On that morning, something happens during this one game that I still remember to this day. Most of us play computer and video games like a drug addict needing a fix. I tend to believe that we don’t spend a long time reliving the results of these games – we just need the distraction. You either “win” these games or you never do.

I play the game, and the team I control is getting out after out after out in the field. I get a couple of runs eventually – but as the game goes on, the outs pile up. No hitter on the computer’s side is getting on base. The next thing I know, it’s the 9th inning, and my pitcher has a perfect game going. Three outs later, it’s a done deal.

It’s something I never accomplished before, or afterward, playing that particular video game. But it wound up happening the day my father was buried. Spooky stuff.

Random Sightings Of Shrubbery

I will warn you up front, this is a bit of a PG13-ish post. Do with that what thou wilt.

I’ve spoken in previous blog entries about Gary (no, not his real name) who was a neighbor of mine. Gary had an older brother, who I will call “Earl” here. Earl was three years older than our little peer group, and unlike Gary – was a decent dude. He was the trainer “apprentice” for the Largo High athletic clubs, especially those using the football stadium – which would include soccer, track, and so on.

We had a mutual friend who even as a freshman was one of the best players on the girls soccer team, and Earl knew I made a habit of going to the contests when I was an underclassman – so he gave me a lift back home one night, but some of the girls on the team had nagging injuries that needed care. Thus, he commissioned me to assist him.

One of the girls (who was older than I was) had an ankle or knee injury, something like that, so Earl asked me to hold her leg in place while he got something to treat the malady. (And by the way, the locker room showers in the locker rooms didn’t work at LHS when I went there- nor did the girls get changed there, so this wasn’t like some act of perversion was going on for me to be there.)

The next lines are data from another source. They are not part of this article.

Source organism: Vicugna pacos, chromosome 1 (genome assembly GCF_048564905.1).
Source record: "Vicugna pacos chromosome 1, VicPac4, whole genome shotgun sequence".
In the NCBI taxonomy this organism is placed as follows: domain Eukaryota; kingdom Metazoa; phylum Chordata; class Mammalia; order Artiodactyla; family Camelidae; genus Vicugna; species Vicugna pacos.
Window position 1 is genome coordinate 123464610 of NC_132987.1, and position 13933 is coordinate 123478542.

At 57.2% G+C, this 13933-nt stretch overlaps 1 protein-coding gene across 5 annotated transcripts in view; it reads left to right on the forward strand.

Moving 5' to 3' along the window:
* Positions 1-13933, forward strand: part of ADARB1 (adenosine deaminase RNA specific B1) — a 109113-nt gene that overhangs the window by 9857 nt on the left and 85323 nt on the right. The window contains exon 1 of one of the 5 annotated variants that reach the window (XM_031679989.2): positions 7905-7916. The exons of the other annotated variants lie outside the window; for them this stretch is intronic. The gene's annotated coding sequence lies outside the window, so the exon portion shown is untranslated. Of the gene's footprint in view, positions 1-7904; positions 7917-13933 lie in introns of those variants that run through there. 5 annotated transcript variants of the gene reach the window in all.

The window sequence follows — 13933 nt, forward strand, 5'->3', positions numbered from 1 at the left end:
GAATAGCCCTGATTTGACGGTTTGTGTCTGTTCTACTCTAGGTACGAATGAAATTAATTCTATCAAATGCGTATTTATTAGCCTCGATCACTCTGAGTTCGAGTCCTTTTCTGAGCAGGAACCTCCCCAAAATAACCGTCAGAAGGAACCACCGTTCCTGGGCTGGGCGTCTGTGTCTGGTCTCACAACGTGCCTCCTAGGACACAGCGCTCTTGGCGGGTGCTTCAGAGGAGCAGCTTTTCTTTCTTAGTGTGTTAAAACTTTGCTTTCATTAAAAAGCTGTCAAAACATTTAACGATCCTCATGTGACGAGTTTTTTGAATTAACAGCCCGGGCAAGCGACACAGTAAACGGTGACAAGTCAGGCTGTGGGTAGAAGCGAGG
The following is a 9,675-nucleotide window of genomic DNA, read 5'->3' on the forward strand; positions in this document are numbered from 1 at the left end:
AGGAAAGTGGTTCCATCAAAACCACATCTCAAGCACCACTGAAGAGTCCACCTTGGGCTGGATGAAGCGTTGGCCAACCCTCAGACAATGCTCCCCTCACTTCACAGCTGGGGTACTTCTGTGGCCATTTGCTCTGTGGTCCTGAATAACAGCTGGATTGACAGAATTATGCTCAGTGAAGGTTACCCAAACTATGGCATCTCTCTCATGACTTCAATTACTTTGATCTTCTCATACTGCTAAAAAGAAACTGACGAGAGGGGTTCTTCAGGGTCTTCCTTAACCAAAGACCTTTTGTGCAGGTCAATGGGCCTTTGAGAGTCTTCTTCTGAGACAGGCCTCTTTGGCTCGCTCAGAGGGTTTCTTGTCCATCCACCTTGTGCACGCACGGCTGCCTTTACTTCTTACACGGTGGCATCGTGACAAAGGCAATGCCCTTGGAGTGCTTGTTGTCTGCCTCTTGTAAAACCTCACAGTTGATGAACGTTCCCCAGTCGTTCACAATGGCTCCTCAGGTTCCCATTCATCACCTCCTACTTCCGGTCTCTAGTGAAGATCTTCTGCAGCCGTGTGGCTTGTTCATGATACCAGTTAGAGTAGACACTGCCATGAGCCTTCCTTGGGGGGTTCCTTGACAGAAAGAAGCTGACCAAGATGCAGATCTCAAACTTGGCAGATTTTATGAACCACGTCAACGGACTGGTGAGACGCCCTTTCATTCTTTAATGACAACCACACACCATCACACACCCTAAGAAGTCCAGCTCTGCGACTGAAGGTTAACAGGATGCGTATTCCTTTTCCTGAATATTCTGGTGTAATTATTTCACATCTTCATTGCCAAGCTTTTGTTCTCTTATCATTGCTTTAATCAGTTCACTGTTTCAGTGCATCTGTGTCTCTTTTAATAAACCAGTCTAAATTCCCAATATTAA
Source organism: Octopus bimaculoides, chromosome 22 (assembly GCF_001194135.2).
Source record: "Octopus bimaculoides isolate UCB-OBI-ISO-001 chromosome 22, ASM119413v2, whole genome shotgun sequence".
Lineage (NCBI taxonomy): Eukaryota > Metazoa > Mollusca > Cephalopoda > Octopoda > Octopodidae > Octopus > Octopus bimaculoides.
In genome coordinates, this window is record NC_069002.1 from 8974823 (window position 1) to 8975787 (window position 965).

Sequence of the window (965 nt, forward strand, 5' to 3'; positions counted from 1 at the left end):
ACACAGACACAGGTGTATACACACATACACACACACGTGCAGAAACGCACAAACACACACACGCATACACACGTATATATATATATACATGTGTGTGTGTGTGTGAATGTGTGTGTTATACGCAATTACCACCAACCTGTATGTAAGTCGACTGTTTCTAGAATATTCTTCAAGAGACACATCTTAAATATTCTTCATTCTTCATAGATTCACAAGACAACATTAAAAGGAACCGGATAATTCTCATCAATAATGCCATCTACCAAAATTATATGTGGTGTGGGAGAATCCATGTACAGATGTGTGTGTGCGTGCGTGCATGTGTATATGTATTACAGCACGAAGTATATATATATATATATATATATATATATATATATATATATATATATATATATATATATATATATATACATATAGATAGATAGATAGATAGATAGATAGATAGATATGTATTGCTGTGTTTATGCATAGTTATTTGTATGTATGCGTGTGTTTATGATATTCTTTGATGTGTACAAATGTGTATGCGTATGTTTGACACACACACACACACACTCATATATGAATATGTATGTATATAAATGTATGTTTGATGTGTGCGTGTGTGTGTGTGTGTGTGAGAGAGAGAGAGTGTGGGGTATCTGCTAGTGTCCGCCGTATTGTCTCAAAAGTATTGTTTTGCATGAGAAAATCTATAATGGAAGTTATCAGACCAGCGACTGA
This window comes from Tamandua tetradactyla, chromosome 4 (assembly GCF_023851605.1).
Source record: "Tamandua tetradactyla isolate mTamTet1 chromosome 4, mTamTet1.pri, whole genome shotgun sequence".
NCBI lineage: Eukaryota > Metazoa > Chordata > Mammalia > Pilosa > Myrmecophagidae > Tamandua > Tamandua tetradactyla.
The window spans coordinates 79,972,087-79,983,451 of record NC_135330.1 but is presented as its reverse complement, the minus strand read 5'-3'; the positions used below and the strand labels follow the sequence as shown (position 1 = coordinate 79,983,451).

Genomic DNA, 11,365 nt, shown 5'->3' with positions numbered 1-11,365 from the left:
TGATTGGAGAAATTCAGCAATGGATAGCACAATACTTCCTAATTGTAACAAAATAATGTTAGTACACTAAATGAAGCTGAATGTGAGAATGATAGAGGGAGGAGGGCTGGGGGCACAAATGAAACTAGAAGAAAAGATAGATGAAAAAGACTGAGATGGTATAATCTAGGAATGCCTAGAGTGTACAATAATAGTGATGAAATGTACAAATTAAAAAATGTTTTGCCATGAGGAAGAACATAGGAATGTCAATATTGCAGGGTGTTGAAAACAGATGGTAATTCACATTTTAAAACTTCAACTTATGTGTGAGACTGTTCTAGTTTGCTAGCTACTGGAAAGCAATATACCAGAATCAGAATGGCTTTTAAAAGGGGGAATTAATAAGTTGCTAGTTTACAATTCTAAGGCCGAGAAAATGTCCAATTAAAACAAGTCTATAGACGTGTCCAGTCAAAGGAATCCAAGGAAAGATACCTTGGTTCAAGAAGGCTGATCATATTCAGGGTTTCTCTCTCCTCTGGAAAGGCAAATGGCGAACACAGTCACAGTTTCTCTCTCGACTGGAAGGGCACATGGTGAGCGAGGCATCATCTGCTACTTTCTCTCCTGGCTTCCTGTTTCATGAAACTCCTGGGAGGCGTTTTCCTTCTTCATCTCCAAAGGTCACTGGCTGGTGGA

I’m holding up this girls leg – I don’t think I was acquainted with her, but I probably made some small talk, what have you. The blue shorts are a bit high up on her, where the fabric is only covering up the top of her thighs, but something is peeking out a bit. It takes me a few seconds to figure out I’ve accidentally seen some of her pubic hair – and this is the late 1980’s when “woman-scaping” wasn’t that much of a thing, so it’s dark in color, and somewhat abundant.

It’s one of those instants where time to seems to slow down. Do I tell her what I’m seeing, out of courtesy? I didn’t really see the upside of that – that leg could wind up emphatically in my crotch. So I try not to stare at it and ignore it – and think about football players or something like that. Earl comes back with whatever it was he went to find, and life goes on.

I wasn’t much of a chatterbox in my high school days – so that incident has stayed with me, that is – until now.

Feel The (Lack Of) Power

I was watching the end of the Titans-Texans game last night. The outcome had been decided a while back, the Texans were going to win being way ahead – but as I’ve remarked in previous blog entries, I’m a fan of statistical oddities when it comes to sports. I “mark out” (feel a tinge of excitement) when I look at the NFL scores and see a 2, a 5, or an 11 listed.

The Tennessee quarterback, Marcus Mariota, was having a unique game. Late in the fourth quarter, he had yet to throw an incomplete pass – or a pass that had intercepted (caught by the opposing team). I’m paying close attention to these last few minutes that would ordinarily be “garbage time” (inconsequential to the outcome of the game) – and the power goes out. I miss the end of the game and miss Mariota launching an incomplete pass with a mere 7 seconds to go. The power had gone out a few seconds, but it takes a few minutes for my cable box to reset – so I missed it.

That reminded me of Super Bowl XLII – the game where the New England Patriots attempted to become the second NFL team to go undefeated, playing the New York Giants. Right before the second half of that 2008 game was to start – the power goes out here in eastern Pinellas county on an evening where the weather wasn’t a factor. By the time the power came back that night, the fourth quarter was just starting, and the Giants pulled off quite the upset to stymie the Pats and their hopes for a 19-0 season, 17-14.

I’m not insinuating my power grid is substandard in any way – I just think it’s funny how random things happen, and how the randomness of things in life and sports often get entangled.